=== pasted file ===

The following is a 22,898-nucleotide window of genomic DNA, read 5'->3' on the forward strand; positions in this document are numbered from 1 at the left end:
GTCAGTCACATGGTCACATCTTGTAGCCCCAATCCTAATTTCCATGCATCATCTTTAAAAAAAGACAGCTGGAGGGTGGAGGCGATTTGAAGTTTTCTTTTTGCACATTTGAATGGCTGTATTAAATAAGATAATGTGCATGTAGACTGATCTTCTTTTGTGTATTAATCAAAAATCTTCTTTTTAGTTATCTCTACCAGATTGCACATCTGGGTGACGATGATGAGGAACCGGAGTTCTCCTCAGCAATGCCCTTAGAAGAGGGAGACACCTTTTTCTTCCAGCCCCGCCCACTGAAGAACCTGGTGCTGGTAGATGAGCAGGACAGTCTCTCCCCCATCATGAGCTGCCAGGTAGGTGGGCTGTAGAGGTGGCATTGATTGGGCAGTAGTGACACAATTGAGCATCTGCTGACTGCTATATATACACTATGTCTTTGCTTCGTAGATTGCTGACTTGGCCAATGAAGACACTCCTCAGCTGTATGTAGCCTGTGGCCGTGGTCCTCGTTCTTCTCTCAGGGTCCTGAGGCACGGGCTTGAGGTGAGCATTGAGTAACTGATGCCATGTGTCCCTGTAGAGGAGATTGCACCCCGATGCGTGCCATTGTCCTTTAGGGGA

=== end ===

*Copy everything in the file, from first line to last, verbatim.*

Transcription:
The following is a 22,898-nucleotide window of genomic DNA, read 5'->3' on the forward strand; positions in this document are numbered from 1 at the left end:
GTCAGTCACATGGTCACATCTTGTAGCCCCAATCCTAATTTCCATGCATCATCTTTAAAAAAAGACAGCTGGAGGGTGGAGGCGATTTGAAGTTTTCTTTTTGCACATTTGAATGGCTGTATTAAATAAGATAATGTGCATGTAGACTGATCTTCTTTTGTGTATTAATCAAAAATCTTCTTTTTAGTTATCTCTACCAGATTGCACATCTGGGTGACGATGATGAGGAACCGGAGTTCTCCTCAGCAATGCCCTTAGAAGAGGGAGACACCTTTTTCTTCCAGCCCCGCCCACTGAAGAACCTGGTGCTGGTAGATGAGCAGGACAGTCTCTCCCCCATCATGAGCTGCCAGGTAGGTGGGCTGTAGAGGTGGCATTGATTGGGCAGTAGTGACACAATTGAGCATCTGCTGACTGCTATATATACACTATGTCTTTGCTTCGTAGATTGCTGACTTGGCCAATGAAGACACTCCTCAGCTGTATGTAGCCTGTGGCCGTGGTCCTCGTTCTTCTCTCAGGGTCCTGAGGCACGGGCTTGAGGTGAGCATTGAGTAACTGATGCCATGTGTCCCTGTAGAGGAGATTGCACCCCGATGCGTGCCATTGTCCTTTAGGGGA